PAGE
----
The attachment order and the consequent sheriff's levy on National,
precipitated this suit in which the original roles of the parties are reversed. Sugar and Wrestling are recast as the plaintiffs, while Champion and National are two defendants in a large group including the sheriff and various state officials charged with the enforcement of the statutes under attack.
Although the facts are relatively complex, the issue before us is a narrow one
because several recent Supreme Court decisions have dealt with similar statutes. Sniadach v. Family Finance Corp., 395 U.S. 337, 89 S. Ct. 1820, 23 L. Ed. 2d 349 (1969); Fuentes v. Shevin, 407 U.S. 67, 92 S. Ct. 1983, 32 L. Ed. 2d 556 (1972) and Mitchell v. W. T. Grant Co., 416 U.S. 600, 94 S. Ct. 1895, 40 L. Ed. 2d 406 (1974).
Prior to Sniadach, decisions of the Court consistently sustained the constitutionality of prejudgment seizure of property subject to litigation, reasoning that ultimate adjudication on the merits would assure a defendant's rights. See, e.g., Ownbey v. Morgan, 256 U.S. 94, 41 S. Ct. 433, 65 L. Ed. 837 (1921); Coffin Brothers & Co. v. Bennett, 277 U.S. 29, 48 S. Ct. 422, 72 L. Ed. 768 (1928) and, particularly McKay v. McInnes, 279 U.S. 820, 49 S. Ct. 344, 73 L. Ed. 975 (1929) affirming per curiam the constitutionality of a Maine statute which provided for an ex parte order of attachment without requiring a supporting affidavit or plaintiff's bond.
Sniadach breached this previously impenetrable wall of authority. At issue in that case was the Wisconsin garnishment statute, which permitted a creditor to require the employer of a defendant alleged to be his debtor to withhold part of the defendant's wages pending final adjudication on the merits. The Court invalidated the statute holding that "absent notice and prior hearing [citation omitted] this prejudgment garnishment procedure violates the fundamental principles of due process." 395 U.S. at 342, 89 S. Ct. at 1823. In concurrence Mr. Justice Harlan emphasized "that due process is afforded only by the kinds of 'notice' and 'hearing' which are aimed at establishing the validity, or at least the probable validity, of the underlying claim against the alleged debtor before he can be deprived of his property or its unrestricted use," 395 U.S. at 343, 89 S. Ct. at 1823 (emphasis added). Although Sniadach rested on broad principles of due process, its intended impact was carefully limited. As the Mitchell Court later observed:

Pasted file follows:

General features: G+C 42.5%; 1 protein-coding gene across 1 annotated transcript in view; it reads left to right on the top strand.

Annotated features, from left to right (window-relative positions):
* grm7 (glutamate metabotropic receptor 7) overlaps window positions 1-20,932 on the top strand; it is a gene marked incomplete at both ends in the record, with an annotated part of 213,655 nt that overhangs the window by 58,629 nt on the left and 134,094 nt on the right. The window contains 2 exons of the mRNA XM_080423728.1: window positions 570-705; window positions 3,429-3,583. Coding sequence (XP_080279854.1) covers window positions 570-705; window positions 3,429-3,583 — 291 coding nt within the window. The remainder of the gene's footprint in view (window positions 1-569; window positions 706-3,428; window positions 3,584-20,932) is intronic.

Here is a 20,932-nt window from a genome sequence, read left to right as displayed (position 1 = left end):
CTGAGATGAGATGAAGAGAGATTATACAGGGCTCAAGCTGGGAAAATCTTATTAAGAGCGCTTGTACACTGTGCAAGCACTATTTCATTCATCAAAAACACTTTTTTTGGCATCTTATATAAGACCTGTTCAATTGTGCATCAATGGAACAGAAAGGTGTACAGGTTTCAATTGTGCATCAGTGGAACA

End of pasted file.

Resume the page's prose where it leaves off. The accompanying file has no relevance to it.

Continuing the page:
" Sniadach involved the prejudgment garnishment of wages -- 'a specialized type of property presenting distinct problems in our economic system.' [citing Sniadach] Because '[the] leverage of the creditor on the wage earner is enormous' and because 'prejudgment garnishment of the Wisconsin type may as a practical matter drive a wage-earning family to the wall,' it was held that the Due Process Clause forbade such garnishment absent notice and hearing. Sniadach, 395 U.S. at 341-342 [89 S. Ct. at 1822, 23 L. Ed. 2d 349]. In Sniadach the Court also observed that garnishment was subject to abuse by creditors without valid claims. . . ." 416 U.S. at 614, 94 S. Ct. at 1903.
These qualifications limit the significance of Sniadach as a guide to the determination of the issue before us.
The ruling in Fuentes v. Shevin, supra, is much closer to home. Fuentes dealt with the constitutionality of the Florida and Pennsylvania replevin Statutes which, as the Mitchell Court observed,
". . . permitted the secured installment seller to repossess the goods sold, without notice or hearing and without judicial order or supervision, but with the help of the sheriff operating under a writ issued by the court clerk at the behest of the seller. Because carried out without notice or opportunity for hearing and without judicial participation, this kind of seizure was held violative of the Due Process Clause." 416 U.S. at 615, 94 S. Ct. at 1904.